A fluorometer is a special type of optical device usually used in laboratory settings, which is capable of measuring the fluorescent quality of biological or mineral samples. Fluorescence occurs when a substance emits visible light and appears to glow after it has been exposed to some type of radiation, whether visible light itself or high-energy radiation such as from x-rays. This property is similar to phosphorescence, which is a low-temperature light emission of a build up of energy or radiation from a substance. The fluorometer can be either a handheld device or a tabletop unit, and its sensitivity can be tuned to specific wavelengths of light using filters and depending on what is being studied.
The design of any typical fluorometer has several key components. It has an input source for ordinary visible light, and this light is passed through an excitation filter that allows only specific wavelengths of it to impact onto a sample cell of the material being studied. When this material, whether organic or inorganic, is bombarded by these controlled wavelengths of light, it fluoresces, emitting characteristic light of its own that is then passed through an emission filter. The emissions are read by a light detector which produces a readout for the observer to know how the sample is reacting and what its contents are.
Though fluorometer detection is based on fundamental universal principles for fluorescence, there are several unique applications and adaptations for the devices. One of the main uses is as a chlorophyll fluorometer, which is calibrated to measure the ambient fluorescent quality of plants. Plants do not absorb all of the light that they receive from the sun, and reflect some of this back out into the surrounding environment through the green chlorophyll pigment contained in their cell structures. Measuring this fluorescence can be useful in determining the health of plants, and is instrumental in agricultural and botany research.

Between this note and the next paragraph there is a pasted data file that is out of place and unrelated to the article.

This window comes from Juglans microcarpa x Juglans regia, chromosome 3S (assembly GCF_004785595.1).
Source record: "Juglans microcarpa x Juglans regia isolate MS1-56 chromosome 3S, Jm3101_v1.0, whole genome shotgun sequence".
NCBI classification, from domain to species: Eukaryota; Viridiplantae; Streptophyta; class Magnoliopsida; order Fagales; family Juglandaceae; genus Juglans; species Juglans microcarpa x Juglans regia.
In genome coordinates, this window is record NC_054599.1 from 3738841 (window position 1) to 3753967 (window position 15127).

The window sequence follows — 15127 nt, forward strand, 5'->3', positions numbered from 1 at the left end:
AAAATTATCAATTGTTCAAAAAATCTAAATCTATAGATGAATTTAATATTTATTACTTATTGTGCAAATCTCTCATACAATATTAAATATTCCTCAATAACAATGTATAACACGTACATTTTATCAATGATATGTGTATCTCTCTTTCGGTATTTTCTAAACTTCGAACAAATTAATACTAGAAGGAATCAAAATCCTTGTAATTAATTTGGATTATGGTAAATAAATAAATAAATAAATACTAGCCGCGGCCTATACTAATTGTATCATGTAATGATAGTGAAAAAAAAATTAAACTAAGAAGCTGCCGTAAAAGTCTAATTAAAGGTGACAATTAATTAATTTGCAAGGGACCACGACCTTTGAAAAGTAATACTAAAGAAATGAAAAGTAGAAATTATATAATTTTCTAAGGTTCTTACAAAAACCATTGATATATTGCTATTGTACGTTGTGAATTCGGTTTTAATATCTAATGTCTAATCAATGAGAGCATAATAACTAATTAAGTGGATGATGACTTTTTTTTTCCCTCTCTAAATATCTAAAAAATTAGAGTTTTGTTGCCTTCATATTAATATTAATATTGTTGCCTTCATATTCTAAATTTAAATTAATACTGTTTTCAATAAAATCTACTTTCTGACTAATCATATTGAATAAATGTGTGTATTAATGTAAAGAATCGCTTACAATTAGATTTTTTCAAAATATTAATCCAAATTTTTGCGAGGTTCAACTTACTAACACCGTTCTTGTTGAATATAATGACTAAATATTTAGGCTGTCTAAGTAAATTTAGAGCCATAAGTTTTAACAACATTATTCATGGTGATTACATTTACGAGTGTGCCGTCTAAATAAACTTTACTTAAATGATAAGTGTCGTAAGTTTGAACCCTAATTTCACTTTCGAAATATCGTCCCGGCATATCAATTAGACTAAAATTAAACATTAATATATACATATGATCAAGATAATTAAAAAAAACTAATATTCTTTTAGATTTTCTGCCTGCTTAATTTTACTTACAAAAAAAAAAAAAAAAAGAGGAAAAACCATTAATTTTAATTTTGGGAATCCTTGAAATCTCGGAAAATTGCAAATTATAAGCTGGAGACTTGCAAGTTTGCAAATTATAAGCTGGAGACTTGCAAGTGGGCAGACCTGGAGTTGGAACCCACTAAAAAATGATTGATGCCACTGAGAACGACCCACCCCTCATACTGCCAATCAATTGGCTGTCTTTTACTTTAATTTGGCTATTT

Handheld fluorometer devices are also common to medicine and biological research. Liquid samples can be given trace bacterial enzymes that cause chemical reactions and fluorescence in the solution, for detecting the presence of other bacteria at the initial reproductive colony level in a matter of minutes. The same devices can be used to detect fluorescent inorganic molecules such as lead down to as little as one part per trillion. Some doctors recommend using them to detect similar minerals such as zinc protoporphyrin (ZPP), which can indicate an iron deficiency in patients. Fluorometer detection is also common to geological research, such as in analyzing samples to determine if uranium deposits are in high enough concentrations for mining operations to take place.